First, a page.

Question: what’s the most important nerve in your body that you’ve never heard of?

Nerves are the highways or motorways that link up all the different cities – or organs – to the capital – the brain. If the M1 was closed, you could imagine the chaos that would ensue everywhere between London and Leeds! I think it’s fair to say that the nerves are the unheralded heroes of our body – the most important things we never think about (as long as they’re working well!). The Vagus nerve, or tenth cranial nerve, is the longest nerve in our body, connecting the brain to virtually every internal organ!


 Why is it important? 

 The Vagus nerve is part of the autonomic nervous system (ANS). The ANS is the system that automictically takes care of our body’s inner workings without any conscious thought from our end. Things like breathing, heart rate, pupil dilation etc. all fall under the ANS’ remit. 

 The autonomic nervous system is split into two parts 

1.  Sympathetic nervous system
2. Parasympathetic nervous system

You may have heard from your parents as a child that you shouldn’t run or play immediately after eating because your food won’t digest properly. (On a side note, this made me think that if I just ate every half an hour, I’d never have to run… wishful thinking!)

Anyway, like with much of what our mums told us when we were kids, this was great advice, because digestion is controlled by the parasympathetic nervous system and running (or an increase in heart rate) is controlled by the sympathetic heart rate. Importantly, both systems can’t engage effectively at the same time. So, if we go for a run after eating, our sympathetic nervous system will engage, at the expense of our parasympathetic and our food will stop digesting.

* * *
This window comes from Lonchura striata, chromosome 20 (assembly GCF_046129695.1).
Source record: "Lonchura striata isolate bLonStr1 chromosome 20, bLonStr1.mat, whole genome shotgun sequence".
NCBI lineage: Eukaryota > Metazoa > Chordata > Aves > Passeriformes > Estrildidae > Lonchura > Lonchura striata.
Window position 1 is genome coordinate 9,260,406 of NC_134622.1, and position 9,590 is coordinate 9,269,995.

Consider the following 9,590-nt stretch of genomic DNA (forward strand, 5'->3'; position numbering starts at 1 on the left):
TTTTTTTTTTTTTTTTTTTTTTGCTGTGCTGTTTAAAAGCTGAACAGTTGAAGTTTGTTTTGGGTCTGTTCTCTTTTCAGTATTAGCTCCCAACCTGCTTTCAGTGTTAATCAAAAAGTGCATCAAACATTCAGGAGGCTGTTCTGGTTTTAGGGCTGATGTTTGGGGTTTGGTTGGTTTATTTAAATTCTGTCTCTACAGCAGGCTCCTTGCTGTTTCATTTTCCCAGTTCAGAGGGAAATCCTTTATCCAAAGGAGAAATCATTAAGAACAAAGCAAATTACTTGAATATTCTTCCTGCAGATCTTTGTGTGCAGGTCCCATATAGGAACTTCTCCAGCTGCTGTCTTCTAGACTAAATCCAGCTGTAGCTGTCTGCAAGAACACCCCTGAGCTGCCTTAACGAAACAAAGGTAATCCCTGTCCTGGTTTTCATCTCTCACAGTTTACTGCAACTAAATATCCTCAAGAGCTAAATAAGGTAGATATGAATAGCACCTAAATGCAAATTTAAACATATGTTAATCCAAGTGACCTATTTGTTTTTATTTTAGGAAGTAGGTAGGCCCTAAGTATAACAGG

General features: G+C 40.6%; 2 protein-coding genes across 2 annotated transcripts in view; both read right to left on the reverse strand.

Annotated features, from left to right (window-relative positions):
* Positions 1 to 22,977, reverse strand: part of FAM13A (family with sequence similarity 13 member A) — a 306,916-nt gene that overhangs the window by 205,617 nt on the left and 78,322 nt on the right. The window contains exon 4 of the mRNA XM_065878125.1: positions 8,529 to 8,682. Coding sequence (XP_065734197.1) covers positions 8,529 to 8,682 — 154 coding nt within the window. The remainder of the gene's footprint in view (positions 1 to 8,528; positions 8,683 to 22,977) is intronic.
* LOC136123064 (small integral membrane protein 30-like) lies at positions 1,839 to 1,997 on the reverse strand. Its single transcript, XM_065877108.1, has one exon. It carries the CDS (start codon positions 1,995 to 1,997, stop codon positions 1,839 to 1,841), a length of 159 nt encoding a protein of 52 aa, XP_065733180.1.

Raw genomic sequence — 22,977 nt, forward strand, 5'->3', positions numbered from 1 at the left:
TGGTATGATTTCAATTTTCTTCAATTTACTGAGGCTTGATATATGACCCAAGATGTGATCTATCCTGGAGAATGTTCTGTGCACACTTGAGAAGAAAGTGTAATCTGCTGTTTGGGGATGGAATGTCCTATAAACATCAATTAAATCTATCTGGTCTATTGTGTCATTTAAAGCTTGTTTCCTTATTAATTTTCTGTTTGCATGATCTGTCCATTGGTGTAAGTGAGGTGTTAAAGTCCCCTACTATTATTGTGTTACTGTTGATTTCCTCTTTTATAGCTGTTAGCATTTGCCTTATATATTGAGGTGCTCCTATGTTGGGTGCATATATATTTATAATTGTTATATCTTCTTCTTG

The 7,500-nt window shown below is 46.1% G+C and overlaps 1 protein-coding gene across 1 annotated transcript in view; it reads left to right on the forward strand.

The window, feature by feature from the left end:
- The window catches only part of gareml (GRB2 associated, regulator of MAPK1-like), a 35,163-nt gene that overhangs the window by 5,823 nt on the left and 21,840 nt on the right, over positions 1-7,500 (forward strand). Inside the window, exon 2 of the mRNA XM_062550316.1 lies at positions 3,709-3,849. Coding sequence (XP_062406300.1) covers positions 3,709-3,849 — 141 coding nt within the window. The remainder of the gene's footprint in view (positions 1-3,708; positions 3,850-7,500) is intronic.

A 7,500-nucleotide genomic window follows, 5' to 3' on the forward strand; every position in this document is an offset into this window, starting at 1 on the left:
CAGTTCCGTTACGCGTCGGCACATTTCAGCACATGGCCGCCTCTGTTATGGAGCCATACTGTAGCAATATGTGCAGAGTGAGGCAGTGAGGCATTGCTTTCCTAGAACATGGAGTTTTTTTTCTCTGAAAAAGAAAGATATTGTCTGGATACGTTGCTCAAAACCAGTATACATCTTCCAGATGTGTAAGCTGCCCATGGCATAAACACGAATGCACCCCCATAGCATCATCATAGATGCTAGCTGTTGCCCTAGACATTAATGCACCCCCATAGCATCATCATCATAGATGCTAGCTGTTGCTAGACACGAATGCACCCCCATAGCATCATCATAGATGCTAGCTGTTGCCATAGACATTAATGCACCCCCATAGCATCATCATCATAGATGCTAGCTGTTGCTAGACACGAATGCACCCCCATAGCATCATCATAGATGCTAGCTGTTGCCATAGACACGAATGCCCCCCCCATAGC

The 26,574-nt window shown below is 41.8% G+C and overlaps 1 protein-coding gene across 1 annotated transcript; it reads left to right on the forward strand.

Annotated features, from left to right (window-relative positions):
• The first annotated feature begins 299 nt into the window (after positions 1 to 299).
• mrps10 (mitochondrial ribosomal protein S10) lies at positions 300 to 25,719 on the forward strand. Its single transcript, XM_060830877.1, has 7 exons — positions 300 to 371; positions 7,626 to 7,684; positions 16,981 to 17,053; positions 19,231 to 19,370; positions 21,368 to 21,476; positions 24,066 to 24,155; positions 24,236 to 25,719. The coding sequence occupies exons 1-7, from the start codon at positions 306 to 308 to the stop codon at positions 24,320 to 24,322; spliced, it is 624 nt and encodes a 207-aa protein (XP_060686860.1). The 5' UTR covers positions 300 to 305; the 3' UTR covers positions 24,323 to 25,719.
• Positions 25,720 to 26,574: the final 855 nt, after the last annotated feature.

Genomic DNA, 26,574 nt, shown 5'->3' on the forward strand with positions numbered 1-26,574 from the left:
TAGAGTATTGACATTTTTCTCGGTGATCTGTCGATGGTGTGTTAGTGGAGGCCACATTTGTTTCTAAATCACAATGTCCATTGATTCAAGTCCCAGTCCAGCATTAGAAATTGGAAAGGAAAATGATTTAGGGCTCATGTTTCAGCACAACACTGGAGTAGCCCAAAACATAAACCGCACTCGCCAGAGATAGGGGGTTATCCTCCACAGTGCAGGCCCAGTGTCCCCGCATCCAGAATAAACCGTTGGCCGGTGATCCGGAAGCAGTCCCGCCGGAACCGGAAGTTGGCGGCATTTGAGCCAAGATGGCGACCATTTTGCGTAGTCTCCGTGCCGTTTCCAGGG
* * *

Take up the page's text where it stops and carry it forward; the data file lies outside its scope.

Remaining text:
The same is true of healing and relaxation. Our body is only able to relax and heal when the parasympathetic nervous system is switched on. If you’re constantly stressed or stuck in a state of trauma, your autonomic nervous system is going to be out of whack because there’ll be an over-exertion of your sympathetic nervous system.

So – where does the Vagus nerve come in? When we stimulate our Vagus nerve, we’re working with the parasympathetic side of the system and sending a signal to our body that it’s time to relax. Our heart rate and blood pressure will automatically reduce. An activated Vagus nerve is also vital in activating the cholinergic anti-inflammatory pathway. Basically, if your immune system is always being stimulated (which is the case with autoimmune diseases, cancers, and a whole host of other issues ranging from autism to Alzheimers), rather than having a positive impact on the body, it causes a negative one. The cholinergic pathway puts a halt on that response.

By manually activating your Vagus nerve daily, you strengthen it, thus not only making yourself more resilient to stressors (internal and external) but also ensuring that if you do become stressed you’re able to relax quicker. Staying in “rest and digest mode” for longer allows your body more time and space to heal.

There are lots of ways to stimulate your Vagus nerve, including but not limited to those listed below. Pick the ones that sound like they’d work for you and make yourself a time table for the week. Do a couple of different ones a day. Notice how your body feels afterwards!    

Stimulate the Vagus nerve by: 

  • Deep breathing (Breathe in through your nose and out through your mouth. Your belly should be moving out as you breathe in and in as your breathe out.)
  • Cold showers (start with a few seconds at the end of your shower and build yourself up to standing under the cold water for a couple of minutes)
  • Gargling to stimulate your gag reflex (sounds crazy but try it! Tilt your head and gargle until you gag and spit the water out. Repeat 3-4x)
  • Meditation and/or Prayer (be in the present moment / concentrate)
  • Socialising (a happy/positive social experience) 
  • Walking in nature (at least 20-30 min at a time)
  • Laughter (another golden bit of advice from our mums!: laughter is the best medicine!)
  • Gratitude (keep a journal and every evening, write down 5 things you were grateful for that day. If you don’t want to write, say them out loud before going to sleep.)
  • Fasting (not every day of course – however regular fasting or intermittent fasting is encouraged.) 

Good luck and let me know by email or on social media how you get on!